Argentina is dealing with a complicated legal quagmire that they have been led to by the capital destructive policies of the Kirchner administration.
DXY index is off -85bps in afternoon trading, but that doesn’t mean the USD strength devastation is not being felt across the world.
While the Brazilian central bank has lowered interest rates to an historic low to stimulate economic growth, the government’s policies seem to be a weak patchwork of support for favored industries.
More than 300,000 Argentines took to the streets of Buenos Aires recently to protest the administration of President Cristina Fernandez de Kirchner. It was the second major protest in two months against high levels of crime and inflation.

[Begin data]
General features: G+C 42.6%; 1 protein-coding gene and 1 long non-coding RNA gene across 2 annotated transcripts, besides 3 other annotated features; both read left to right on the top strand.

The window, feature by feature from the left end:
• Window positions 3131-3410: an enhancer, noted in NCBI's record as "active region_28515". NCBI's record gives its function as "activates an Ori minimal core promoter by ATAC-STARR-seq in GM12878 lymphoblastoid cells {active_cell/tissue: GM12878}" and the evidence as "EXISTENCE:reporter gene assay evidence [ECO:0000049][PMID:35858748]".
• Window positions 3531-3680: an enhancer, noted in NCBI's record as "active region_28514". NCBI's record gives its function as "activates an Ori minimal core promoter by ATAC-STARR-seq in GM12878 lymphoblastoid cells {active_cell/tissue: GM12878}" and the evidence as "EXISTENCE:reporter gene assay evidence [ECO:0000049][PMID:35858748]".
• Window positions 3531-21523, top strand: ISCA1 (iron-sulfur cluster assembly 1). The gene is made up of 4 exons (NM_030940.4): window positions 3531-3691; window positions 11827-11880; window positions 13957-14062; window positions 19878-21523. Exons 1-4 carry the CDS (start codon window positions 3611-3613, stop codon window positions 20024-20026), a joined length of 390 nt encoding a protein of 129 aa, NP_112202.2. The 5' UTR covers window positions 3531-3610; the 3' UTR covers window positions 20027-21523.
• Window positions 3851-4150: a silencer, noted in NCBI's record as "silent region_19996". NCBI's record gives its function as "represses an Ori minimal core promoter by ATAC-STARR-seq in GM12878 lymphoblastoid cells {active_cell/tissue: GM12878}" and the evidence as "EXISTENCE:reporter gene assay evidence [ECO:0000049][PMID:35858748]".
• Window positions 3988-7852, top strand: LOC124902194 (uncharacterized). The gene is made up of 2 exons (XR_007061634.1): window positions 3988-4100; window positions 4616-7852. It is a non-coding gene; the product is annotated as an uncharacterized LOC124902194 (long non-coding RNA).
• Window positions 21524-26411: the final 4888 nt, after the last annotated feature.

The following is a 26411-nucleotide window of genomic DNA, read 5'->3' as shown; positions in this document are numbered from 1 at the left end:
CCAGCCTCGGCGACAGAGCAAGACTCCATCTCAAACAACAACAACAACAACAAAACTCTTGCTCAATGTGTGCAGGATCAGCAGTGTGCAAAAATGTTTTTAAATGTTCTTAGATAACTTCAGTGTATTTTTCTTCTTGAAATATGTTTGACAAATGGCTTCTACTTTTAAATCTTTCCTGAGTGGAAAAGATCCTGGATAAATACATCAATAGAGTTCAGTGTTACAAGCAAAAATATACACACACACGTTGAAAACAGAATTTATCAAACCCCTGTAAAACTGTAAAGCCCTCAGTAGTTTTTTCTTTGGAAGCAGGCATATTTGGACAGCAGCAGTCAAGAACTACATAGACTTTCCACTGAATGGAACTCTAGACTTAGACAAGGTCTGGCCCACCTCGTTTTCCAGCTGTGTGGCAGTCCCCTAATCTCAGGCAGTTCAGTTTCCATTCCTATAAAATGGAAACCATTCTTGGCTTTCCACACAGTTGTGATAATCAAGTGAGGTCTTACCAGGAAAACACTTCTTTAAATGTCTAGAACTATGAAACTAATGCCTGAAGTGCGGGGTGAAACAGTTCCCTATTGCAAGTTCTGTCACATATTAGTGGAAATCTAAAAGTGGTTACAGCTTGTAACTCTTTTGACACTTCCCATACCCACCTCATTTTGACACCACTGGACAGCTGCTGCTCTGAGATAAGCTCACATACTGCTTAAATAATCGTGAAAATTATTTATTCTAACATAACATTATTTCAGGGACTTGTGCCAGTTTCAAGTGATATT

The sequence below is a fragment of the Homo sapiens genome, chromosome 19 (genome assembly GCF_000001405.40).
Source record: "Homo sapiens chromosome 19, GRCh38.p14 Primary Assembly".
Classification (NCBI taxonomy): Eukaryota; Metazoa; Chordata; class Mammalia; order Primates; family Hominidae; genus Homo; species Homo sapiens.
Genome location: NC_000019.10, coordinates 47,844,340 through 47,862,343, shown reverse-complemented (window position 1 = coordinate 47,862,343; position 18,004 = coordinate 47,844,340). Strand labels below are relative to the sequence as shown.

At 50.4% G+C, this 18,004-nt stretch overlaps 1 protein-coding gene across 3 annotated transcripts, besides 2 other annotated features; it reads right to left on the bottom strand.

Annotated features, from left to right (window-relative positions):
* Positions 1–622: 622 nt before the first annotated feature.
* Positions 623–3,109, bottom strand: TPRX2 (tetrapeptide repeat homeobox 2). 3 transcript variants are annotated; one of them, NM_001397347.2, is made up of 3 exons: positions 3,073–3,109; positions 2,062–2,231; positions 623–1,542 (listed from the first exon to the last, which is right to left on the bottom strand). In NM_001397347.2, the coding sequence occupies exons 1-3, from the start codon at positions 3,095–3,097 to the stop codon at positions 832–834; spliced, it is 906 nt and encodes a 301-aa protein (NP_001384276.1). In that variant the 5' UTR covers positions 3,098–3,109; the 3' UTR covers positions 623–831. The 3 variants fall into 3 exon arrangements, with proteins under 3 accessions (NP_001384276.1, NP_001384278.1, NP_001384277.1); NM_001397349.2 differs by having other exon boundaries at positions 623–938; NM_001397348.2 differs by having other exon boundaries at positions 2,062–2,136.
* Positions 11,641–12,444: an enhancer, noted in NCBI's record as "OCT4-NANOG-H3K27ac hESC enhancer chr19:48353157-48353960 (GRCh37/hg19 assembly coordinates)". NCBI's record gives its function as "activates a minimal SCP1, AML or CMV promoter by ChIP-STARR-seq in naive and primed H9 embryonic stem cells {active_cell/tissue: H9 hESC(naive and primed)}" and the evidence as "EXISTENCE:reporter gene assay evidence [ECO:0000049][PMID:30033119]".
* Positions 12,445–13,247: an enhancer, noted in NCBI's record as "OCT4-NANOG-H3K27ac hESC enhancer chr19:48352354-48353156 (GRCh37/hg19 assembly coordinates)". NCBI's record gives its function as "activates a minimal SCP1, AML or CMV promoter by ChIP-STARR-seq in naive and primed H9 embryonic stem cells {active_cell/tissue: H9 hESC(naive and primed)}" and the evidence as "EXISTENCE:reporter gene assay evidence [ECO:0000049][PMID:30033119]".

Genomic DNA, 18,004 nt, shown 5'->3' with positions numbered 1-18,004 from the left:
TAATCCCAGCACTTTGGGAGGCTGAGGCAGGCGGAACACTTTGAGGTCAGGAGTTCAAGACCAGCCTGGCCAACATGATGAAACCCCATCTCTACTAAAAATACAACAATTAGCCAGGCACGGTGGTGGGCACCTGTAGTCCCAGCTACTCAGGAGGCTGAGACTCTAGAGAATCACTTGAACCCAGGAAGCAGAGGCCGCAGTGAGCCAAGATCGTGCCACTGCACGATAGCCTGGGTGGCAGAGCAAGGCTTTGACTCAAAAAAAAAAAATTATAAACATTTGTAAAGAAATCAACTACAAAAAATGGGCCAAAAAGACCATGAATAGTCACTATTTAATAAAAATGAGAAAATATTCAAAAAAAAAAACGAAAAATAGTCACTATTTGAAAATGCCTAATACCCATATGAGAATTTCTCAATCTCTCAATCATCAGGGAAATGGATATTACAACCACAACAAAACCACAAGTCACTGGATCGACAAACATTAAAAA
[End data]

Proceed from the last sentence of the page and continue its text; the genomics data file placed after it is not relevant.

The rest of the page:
As the 30 year anniversary of the invasion by Argentina (ARGT, quote) of the Falkland Islands approaches on April 2, rhetoric from the Argentine government over foreign oil exploration in the area continues to grow louder. Yesterday, Argentine Foreign Minister Hector Timmerman proclaimed that the government will look to sue foreign oil companies operating around the Falklands in both domestic and international courts to ensure that this supposedly illegal drilling is halted.
Farmers in Brazil have overcome many obstacles in the past but rainfall has not been one of them until the drought that began in Argentina spread, severely damaging both corn and soy bean crops. With no rain for the entire month of December and only one rainy day in January, farms are hard-pressed to remember a worse season.
Corn has been in a steady climb since last week Thursday as traders focus on a stretch of dry weather in Argentina. Commodity traders are concern that drought in Argentina, one of the world’s biggest corn exporters, will lead to smaller harvests.
Mark Mobius, executive chairman of the $45 billion Templeton Emerging Markets Group, is buying into Argentine stocks with attractive valuations.